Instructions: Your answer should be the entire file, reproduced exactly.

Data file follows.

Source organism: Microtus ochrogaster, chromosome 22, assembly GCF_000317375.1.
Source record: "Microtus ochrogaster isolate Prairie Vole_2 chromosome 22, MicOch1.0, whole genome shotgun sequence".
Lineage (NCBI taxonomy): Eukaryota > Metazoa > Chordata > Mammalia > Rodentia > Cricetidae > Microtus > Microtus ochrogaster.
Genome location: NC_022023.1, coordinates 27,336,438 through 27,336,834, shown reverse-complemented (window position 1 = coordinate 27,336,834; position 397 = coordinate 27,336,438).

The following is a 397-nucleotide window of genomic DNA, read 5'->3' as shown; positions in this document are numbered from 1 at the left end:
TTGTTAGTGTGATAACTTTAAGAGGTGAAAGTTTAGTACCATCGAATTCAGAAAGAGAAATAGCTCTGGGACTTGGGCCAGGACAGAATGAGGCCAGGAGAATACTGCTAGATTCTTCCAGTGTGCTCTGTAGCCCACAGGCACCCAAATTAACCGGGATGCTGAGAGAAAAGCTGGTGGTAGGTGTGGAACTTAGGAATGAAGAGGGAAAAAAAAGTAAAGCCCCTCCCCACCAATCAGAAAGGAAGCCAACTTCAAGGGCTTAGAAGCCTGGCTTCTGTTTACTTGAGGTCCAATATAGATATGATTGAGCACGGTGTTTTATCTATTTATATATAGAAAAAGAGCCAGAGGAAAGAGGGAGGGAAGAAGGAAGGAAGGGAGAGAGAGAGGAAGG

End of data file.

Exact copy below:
Source organism: Microtus ochrogaster, chromosome 22, assembly GCF_000317375.1.
Source record: "Microtus ochrogaster isolate Prairie Vole_2 chromosome 22, MicOch1.0, whole genome shotgun sequence".
Lineage (NCBI taxonomy): Eukaryota > Metazoa > Chordata > Mammalia > Rodentia > Cricetidae > Microtus > Microtus ochrogaster.
Genome location: NC_022023.1, coordinates 27,336,438 through 27,336,834, shown reverse-complemented (window position 1 = coordinate 27,336,834; position 397 = coordinate 27,336,438).

The following is a 397-nucleotide window of genomic DNA, read 5'->3' as shown; positions in this document are numbered from 1 at the left end:
TTGTTAGTGTGATAACTTTAAGAGGTGAAAGTTTAGTACCATCGAATTCAGAAAGAGAAATAGCTCTGGGACTTGGGCCAGGACAGAATGAGGCCAGGAGAATACTGCTAGATTCTTCCAGTGTGCTCTGTAGCCCACAGGCACCCAAATTAACCGGGATGCTGAGAGAAAAGCTGGTGGTAGGTGTGGAACTTAGGAATGAAGAGGGAAAAAAAAGTAAAGCCCCTCCCCACCAATCAGAAAGGAAGCCAACTTCAAGGGCTTAGAAGCCTGGCTTCTGTTTACTTGAGGTCCAATATAGATATGATTGAGCACGGTGTTTTATCTATTTATATATAGAAAAAGAGCCAGAGGAAAGAGGGAGGGAAGAAGGAAGGAAGGGAGAGAGAGAGGAAGG